Lottery tickets could be sold through vending machines under a bill considered Feb. 28 by the General Affairs Committee.
Lincoln Sen. Eliot Bostar said he introduced LB1268 to bring Nebraska in line with other states. Forty-two of the 45 states that have a state lottery allow tickets to be sold in vending machines, he said.
“Lottery machines are stand-alone and secure. They are age-controlled and require a valid driver’s license with a bar code to be scanned to verify the purchaser’s age,” Bostar said.
Rich Otto, testifying on behalf of the Nebraska Retail Federation and the Nebraska Grocery Industry Association, spoke in support of the bill, saying it would lessen the burden on staff at retail outlets and make transactions easier for customers.
Mike Baumgartner, director for Nebraska’s Coordinating Commission for Postsecondary Education, also testified in support of LB1268. He said Nebraska’s Community College Gap Assistance Program receives between $11 million and $13 million a year in lottery proceeds — money that is used to fund scholarships for lower-income Nebraskans. Allowing lottery vending machines would generate an estimated additional $250,000 for the program, Baumgartner said.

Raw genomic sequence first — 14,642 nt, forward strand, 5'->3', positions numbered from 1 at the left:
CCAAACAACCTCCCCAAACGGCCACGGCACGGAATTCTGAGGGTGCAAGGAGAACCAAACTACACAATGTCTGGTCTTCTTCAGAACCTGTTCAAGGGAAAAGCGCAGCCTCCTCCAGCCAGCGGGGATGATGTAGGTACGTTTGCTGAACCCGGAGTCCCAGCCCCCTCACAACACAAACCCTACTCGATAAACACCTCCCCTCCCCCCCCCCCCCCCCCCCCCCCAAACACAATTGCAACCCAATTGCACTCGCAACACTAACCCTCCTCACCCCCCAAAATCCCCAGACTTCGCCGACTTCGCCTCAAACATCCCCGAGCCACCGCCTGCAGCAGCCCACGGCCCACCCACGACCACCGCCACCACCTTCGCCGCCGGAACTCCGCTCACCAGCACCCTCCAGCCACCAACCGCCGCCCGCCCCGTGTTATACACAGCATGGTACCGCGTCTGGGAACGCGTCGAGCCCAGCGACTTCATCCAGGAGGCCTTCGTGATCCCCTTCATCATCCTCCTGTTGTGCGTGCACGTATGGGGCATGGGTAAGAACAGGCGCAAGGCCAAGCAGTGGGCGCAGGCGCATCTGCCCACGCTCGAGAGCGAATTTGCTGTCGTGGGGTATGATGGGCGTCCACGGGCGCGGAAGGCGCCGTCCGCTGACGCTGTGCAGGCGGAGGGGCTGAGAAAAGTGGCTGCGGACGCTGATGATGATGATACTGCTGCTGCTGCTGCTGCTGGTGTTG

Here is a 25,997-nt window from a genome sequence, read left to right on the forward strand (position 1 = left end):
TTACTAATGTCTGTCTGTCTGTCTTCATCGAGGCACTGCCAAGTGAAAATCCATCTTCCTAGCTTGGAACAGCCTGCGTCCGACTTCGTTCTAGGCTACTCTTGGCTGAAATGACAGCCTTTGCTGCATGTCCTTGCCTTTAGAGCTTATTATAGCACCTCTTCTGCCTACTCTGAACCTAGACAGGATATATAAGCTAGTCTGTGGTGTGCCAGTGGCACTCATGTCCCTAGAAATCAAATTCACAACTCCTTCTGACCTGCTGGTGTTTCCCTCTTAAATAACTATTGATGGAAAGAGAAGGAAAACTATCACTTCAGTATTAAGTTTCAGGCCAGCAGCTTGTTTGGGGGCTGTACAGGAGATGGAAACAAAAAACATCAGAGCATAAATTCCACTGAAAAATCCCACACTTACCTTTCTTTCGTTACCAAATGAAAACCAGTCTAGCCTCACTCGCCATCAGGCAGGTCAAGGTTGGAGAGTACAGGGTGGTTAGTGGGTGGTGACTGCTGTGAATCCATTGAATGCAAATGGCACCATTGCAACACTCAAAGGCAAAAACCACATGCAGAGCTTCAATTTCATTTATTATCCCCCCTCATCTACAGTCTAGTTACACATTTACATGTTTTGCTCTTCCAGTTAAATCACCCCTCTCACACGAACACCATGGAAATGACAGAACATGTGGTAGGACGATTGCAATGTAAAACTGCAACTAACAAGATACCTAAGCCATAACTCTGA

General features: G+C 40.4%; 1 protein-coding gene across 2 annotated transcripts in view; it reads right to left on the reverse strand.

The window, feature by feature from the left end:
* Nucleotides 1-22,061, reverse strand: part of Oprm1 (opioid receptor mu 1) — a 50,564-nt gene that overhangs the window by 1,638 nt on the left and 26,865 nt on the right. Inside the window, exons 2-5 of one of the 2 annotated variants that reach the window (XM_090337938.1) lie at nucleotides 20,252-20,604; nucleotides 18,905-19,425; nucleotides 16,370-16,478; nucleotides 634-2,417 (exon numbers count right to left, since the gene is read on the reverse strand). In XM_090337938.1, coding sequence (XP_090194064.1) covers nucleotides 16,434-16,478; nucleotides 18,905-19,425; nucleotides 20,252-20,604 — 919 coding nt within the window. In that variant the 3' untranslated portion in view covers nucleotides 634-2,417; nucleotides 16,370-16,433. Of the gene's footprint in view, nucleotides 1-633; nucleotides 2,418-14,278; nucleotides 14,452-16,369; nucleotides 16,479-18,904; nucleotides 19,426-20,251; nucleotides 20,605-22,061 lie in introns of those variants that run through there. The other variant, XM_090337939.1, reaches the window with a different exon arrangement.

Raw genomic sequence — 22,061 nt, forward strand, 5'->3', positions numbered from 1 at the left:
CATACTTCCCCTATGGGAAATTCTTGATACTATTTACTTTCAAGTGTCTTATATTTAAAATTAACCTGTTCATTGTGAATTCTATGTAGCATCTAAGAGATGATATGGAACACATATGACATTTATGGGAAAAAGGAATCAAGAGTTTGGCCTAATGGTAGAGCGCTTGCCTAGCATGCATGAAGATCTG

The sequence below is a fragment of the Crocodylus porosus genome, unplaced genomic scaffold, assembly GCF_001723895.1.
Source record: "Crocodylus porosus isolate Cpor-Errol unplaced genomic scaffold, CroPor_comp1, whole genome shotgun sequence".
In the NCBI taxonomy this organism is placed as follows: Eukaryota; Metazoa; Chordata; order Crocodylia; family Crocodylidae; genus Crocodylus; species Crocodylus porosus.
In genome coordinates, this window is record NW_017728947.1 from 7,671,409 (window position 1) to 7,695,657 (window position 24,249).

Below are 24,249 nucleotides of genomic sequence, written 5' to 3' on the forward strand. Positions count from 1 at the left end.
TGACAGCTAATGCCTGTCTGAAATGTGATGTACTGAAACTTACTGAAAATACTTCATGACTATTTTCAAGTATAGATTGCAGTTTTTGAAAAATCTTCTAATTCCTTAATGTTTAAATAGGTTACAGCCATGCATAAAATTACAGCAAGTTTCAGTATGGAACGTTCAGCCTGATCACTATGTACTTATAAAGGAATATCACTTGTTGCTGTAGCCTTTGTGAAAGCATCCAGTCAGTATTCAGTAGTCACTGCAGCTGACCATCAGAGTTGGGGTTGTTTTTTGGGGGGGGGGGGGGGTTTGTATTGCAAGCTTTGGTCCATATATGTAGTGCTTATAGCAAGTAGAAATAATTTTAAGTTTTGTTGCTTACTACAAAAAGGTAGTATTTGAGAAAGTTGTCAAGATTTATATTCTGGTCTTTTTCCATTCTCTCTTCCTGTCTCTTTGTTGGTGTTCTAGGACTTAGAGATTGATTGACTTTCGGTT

“Lottery funds are very important to addressing college affordability in Nebraska,” he said.
Pat Loontjer of Gambling With the Good Life testified in opposition to the bill. She said lottery vending machines would expand gambling in Nebraska.
“When they talk about increased revenue, they’re talking about money that is going to be lost by families and children,” Loontjer said.
Nate Grasz of the Nebraska Family Alliance also spoke in opposition, saying low-income Nebraskan’s would be hurt most by the increased ease of buying lottery tickets.
“The lottery loves poverty,” Grasz said. “The poorest third of Americans buy more than half of all lottery tickets, which is why states advertise so aggressively in poor neighborhoods.”
The committee took no immediate action on LB1268.